Frontier Visionary: George Catlin and the Plains Indians is a 26 minute video produced by the Smithsonian American Art Museum and Northern Light Productions in partnership with the National Endowment for the Arts. Experience Catlin's epic journey up the Missouri River, following parts of the Lewis and Clark Trail; hear about his frontier adventures as told by Catlin himself; and learn about this incredible encounter of two cultures through the voices of Native Americans today.

TFAO does not maintain a lending library of videos or sell videos. Click here for information on how to borrow or purchase copies of VHS videos and DVDs listed in TFAO's Videos -DVD/VHS, an authoritative guide to videos in VHS and DVD format.

Links to sources of information outside of our web site are provided only as referrals for your further consideration. Please use due diligence in judging the quality of information contained in these and all other web sites. Information from linked sources may be inaccurate or out of date. TFAO neither recommends or endorses these referenced organizations. Although TFAO includes links to other web sites, it takes no responsibility for the content or information contained on those other sites, nor exerts any editorial or other control over them. For more information on evaluating web pages see TFAO's General Resources section in Online Resources for Collectors and Students of Art History. Individual pages in this catalogue will be amended as TFAO adds content, corrects errors and reorganizes sections for improved readability. Refreshing or reloading pages enables readers to view the latest updates.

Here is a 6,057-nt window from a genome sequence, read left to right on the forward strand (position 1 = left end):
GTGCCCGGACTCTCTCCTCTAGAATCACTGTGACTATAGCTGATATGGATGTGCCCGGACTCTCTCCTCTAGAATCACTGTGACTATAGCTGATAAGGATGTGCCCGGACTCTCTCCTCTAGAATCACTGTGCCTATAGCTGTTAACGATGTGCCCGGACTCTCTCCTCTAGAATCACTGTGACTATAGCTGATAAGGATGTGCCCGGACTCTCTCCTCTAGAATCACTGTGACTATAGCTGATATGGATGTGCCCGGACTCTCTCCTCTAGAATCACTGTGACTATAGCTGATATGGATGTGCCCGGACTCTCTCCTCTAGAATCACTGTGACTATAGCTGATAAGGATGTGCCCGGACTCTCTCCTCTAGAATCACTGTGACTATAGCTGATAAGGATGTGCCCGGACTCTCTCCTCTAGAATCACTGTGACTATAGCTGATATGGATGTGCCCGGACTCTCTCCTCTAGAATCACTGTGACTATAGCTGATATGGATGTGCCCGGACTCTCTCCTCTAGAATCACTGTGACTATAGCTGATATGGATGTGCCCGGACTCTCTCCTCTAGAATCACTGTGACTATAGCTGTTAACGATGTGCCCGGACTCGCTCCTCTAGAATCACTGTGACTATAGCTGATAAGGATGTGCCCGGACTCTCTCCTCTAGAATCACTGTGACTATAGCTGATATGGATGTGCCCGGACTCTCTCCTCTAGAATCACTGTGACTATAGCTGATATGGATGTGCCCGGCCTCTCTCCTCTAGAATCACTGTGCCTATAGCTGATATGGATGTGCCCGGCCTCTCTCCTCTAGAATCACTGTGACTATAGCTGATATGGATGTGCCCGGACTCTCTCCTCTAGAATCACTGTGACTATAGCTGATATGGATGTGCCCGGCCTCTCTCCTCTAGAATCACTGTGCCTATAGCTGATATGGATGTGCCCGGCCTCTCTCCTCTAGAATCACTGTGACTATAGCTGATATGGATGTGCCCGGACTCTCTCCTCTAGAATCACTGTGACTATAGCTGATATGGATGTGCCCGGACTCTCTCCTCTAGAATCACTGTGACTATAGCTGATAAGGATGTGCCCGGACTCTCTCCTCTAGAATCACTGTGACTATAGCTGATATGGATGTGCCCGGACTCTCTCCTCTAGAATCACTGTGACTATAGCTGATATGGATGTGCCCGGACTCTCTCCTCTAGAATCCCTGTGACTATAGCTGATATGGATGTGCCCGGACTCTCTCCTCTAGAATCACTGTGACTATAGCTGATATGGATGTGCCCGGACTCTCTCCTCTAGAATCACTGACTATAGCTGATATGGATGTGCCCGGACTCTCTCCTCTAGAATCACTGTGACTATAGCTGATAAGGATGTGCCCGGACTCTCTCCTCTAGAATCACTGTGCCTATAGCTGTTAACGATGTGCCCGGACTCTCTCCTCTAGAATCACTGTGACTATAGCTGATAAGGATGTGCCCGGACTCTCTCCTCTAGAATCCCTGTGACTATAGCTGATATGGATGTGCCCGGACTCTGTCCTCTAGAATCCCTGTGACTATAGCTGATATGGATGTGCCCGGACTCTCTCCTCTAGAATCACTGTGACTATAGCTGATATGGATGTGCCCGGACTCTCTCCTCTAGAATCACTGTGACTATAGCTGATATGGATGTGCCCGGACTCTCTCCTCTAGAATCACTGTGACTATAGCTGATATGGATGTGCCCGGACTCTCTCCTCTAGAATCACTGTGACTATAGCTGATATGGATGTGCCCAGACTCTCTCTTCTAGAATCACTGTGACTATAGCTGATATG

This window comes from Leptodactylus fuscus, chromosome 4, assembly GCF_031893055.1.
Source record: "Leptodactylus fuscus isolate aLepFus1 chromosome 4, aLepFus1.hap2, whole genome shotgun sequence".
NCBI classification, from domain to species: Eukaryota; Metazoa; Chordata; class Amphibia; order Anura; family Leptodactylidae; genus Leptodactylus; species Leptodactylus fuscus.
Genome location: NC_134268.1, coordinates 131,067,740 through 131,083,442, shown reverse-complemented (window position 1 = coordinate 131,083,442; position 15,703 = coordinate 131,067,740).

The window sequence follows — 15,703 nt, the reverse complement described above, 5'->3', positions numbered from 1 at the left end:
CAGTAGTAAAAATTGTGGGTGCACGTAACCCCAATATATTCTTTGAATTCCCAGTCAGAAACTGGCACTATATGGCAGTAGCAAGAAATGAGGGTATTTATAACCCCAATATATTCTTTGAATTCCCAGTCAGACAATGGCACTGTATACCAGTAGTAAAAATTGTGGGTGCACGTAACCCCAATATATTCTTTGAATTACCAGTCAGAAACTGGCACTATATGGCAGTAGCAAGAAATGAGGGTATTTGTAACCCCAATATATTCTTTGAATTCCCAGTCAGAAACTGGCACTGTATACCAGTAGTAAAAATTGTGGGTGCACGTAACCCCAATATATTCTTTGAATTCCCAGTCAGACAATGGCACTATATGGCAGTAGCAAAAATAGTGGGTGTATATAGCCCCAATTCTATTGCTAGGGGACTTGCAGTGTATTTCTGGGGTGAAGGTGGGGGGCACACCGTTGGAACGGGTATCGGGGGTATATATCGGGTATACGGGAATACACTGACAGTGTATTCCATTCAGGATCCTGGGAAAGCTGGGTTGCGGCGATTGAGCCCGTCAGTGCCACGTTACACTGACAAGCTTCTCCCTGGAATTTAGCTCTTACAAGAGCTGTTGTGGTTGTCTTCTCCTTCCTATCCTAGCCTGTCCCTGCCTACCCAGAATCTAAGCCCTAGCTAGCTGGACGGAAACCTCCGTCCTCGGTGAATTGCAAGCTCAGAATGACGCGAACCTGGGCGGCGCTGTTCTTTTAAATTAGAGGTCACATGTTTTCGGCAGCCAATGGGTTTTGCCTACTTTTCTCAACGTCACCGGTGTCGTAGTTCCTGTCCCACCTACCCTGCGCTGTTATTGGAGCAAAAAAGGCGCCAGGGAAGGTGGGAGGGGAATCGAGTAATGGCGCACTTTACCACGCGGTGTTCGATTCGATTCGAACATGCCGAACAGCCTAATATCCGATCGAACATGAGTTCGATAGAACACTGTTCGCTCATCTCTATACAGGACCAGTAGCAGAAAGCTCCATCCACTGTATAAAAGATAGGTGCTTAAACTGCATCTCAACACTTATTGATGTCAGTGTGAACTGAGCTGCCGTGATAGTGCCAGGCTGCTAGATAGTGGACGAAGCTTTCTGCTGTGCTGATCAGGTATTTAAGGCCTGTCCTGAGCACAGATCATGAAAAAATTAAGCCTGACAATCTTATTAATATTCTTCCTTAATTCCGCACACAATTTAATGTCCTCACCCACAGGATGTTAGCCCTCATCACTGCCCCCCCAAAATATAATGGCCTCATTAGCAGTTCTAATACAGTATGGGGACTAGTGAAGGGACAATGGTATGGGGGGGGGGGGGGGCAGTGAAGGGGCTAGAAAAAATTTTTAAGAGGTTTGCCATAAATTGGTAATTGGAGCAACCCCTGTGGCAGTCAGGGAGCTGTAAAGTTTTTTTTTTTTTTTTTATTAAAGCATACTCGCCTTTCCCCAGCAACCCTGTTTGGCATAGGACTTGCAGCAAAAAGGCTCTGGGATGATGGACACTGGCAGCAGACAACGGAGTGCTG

Search for more articles and essays on American art in Resource Library. See America's Distinguished Artists for biographical information on historic artists.

This page was originally published in 2003 in Resource Library Magazine. Please see Resource Library's Overview section for more information.

Copyright 2012 Traditional Fine Arts Organization, Inc., an Arizona nonprofit corporation. All rights reserved.